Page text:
Open Networks and Open Society: The Relationship between Freedom, Law, and Technology
Hal Abelson, PhD '73, Class of 1922 Professor of Computer Science and Engineering, MIT School of Engineering; John Wilbanks, Vice President, Science Commons
Description: Hal Abelson wants to deliver a one-two punch against the privatization of academic discourse. His weapons of choice? New global initiatives based on MIT's own OpenCourseWare (OCW) and DSpace. Abelson owns to a "real anxiety that people are quick to talk about academic exchange under the rubrics of property and ownership," along the lines of the motion picture, recording and publishing industries. He sees a profound threat -- that of eventual monopoly control -- to scholarly publishing. Out of self-protection, Abelson says, universities must pursue initiatives to ensure free and open academic publishing. Two coordinated initiatives would "strengthen the information commons," the body of knowledge on which thinkers continually build and which "forms the progress of science." One, modeled on OCW, would provide "global access to raw material from which the world's great learning institutions create educational experiences for their students." The other, like MIT Libraries' DSpace, would produce an interoperable and virtual collection of research from the world's top institutions. Abelson exhorts universities to pursue their true mission of generating, disseminating and preserving knowledge, and defend against the encroachments of the commercial publishing industry, with its near stranglehold on journals and increasingly on ideas themselves.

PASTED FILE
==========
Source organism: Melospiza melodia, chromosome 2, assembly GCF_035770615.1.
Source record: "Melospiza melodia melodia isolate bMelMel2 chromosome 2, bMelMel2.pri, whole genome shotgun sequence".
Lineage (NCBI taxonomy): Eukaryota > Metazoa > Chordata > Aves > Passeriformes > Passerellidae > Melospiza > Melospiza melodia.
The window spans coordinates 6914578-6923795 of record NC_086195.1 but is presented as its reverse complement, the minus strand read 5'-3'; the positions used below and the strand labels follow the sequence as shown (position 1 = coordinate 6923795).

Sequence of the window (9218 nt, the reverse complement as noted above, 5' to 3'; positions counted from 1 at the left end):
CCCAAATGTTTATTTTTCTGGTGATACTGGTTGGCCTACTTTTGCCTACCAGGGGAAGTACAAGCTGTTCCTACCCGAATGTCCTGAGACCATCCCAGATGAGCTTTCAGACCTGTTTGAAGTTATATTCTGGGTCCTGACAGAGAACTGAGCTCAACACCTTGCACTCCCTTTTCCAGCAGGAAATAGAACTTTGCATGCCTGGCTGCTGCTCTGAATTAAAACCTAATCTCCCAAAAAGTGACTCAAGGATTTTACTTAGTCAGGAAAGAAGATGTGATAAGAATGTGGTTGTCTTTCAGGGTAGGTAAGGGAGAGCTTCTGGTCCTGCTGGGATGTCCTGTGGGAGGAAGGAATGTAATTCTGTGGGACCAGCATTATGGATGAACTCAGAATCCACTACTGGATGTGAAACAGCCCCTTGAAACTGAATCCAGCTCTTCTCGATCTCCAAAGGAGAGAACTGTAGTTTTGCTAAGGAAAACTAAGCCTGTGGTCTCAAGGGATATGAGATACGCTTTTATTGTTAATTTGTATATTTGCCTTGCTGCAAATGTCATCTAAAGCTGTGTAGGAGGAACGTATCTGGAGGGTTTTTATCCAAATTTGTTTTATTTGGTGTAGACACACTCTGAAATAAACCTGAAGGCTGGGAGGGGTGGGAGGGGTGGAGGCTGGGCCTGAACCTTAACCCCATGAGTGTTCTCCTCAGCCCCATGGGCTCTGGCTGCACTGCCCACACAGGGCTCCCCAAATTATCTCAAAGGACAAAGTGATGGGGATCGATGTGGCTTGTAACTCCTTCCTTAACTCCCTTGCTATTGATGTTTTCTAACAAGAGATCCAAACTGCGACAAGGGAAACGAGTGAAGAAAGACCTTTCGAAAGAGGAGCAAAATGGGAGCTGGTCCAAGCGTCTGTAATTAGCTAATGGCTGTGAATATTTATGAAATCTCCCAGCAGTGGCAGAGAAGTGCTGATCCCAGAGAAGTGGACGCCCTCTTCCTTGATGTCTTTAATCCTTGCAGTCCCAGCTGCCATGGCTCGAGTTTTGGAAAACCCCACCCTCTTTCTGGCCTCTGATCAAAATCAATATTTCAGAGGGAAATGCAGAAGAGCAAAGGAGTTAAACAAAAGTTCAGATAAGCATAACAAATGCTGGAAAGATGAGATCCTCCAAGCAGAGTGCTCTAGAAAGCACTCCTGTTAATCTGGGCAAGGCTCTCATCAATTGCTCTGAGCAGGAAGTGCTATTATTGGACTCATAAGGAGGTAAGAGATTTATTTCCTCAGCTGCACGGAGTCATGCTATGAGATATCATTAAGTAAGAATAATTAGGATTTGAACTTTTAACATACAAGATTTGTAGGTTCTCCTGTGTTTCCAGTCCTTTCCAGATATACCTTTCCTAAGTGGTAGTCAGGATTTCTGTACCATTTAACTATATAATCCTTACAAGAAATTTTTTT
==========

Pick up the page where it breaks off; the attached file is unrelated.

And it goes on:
John Wilbanks hopes to expand on this vision with Creative Commons, an attempt to permit authors and artists around the world to copyright their material with "some rights reserved." His website provides free tools for licensing music, photos, video or written works, while permitting the dissemination of this work for noncommercial or shared use, for instance. Eventually, Creative Commons may encompass data and datasets, as well as patents and the transfer of biological material.
About the Speaker(s): Harold (Hal) Abelson is Class of 1922 Professor of Electrical Engineering and Computer Science at MIT and a Fellow of the IEEE. He holds an A.B. degree from Princeton University and a Ph.D. degree in mathematics from MIT. In 1992, Abelson was designated as one of MIT's six inaugural MacVicar Faculty Fellows, in recognition of his significant and sustained contributions to teaching and undergraduate education. Abelson was recipient in 1992 of the Bose Award (MIT's School of Engineering teaching award) and is also the winner of the 1995 Taylor L. Booth Education Award given by IEEE Computer Society, cited for his continued contributions to the pedagogy and teaching of introductory computer science. He is co-director of the MIT-Microsoft Research Alliance in educational technology, and co-head of the MIT Council on Educational Technology. Prior to Creative Commons, John Wilbanks held a Fellowship at the World Wide Web Consortium in Semantic Web for Life Sciences. Previously, he founded the bioinformatics company, Incellico, which built semantic graph networks for use in pharmaceutical discovery. Before founding Incellico, John was the first Assistant Director at the Berkman Center for Internet and Society at Harvard Law School and also spent time in Washington, DC, USA as a legislative aide to U.S. Representative Fortney ("Pete") Stark. John holds a B.A. in Philosophy from Tulane University.
Host(s): Office of the Provost, Program on Human Rights and Justice
Tape #: T19914 and T19915
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